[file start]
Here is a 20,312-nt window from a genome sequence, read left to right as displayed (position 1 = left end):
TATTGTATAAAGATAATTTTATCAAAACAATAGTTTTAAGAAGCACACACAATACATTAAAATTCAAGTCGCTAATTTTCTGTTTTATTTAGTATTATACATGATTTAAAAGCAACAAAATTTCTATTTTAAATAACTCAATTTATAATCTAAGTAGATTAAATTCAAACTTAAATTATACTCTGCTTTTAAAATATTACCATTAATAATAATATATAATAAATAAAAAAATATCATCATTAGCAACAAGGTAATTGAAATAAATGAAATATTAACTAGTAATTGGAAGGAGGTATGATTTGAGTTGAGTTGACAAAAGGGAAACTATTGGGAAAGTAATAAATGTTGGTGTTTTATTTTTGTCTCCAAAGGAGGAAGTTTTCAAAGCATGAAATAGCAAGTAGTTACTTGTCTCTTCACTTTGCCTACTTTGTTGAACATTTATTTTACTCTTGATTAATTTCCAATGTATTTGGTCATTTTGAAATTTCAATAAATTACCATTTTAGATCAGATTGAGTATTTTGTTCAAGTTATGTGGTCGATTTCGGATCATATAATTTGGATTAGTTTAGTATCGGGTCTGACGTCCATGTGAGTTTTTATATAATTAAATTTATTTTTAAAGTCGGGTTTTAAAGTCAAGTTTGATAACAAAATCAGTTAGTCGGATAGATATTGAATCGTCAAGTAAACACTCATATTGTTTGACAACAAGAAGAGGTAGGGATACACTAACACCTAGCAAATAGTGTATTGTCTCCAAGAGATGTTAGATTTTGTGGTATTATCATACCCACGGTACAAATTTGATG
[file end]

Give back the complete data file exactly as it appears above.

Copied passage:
Here is a 20,312-nt window from a genome sequence, read left to right as displayed (position 1 = left end):
TATTGTATAAAGATAATTTTATCAAAACAATAGTTTTAAGAAGCACACACAATACATTAAAATTCAAGTCGCTAATTTTCTGTTTTATTTAGTATTATACATGATTTAAAAGCAACAAAATTTCTATTTTAAATAACTCAATTTATAATCTAAGTAGATTAAATTCAAACTTAAATTATACTCTGCTTTTAAAATATTACCATTAATAATAATATATAATAAATAAAAAAATATCATCATTAGCAACAAGGTAATTGAAATAAATGAAATATTAACTAGTAATTGGAAGGAGGTATGATTTGAGTTGAGTTGACAAAAGGGAAACTATTGGGAAAGTAATAAATGTTGGTGTTTTATTTTTGTCTCCAAAGGAGGAAGTTTTCAAAGCATGAAATAGCAAGTAGTTACTTGTCTCTTCACTTTGCCTACTTTGTTGAACATTTATTTTACTCTTGATTAATTTCCAATGTATTTGGTCATTTTGAAATTTCAATAAATTACCATTTTAGATCAGATTGAGTATTTTGTTCAAGTTATGTGGTCGATTTCGGATCATATAATTTGGATTAGTTTAGTATCGGGTCTGACGTCCATGTGAGTTTTTATATAATTAAATTTATTTTTAAAGTCGGGTTTTAAAGTCAAGTTTGATAACAAAATCAGTTAGTCGGATAGATATTGAATCGTCAAGTAAACACTCATATTGTTTGACAACAAGAAGAGGTAGGGATACACTAACACCTAGCAAATAGTGTATTGTCTCCAAGAGATGTTAGATTTTGTGGTATTATCATACCCACGGTACAAATTTGATG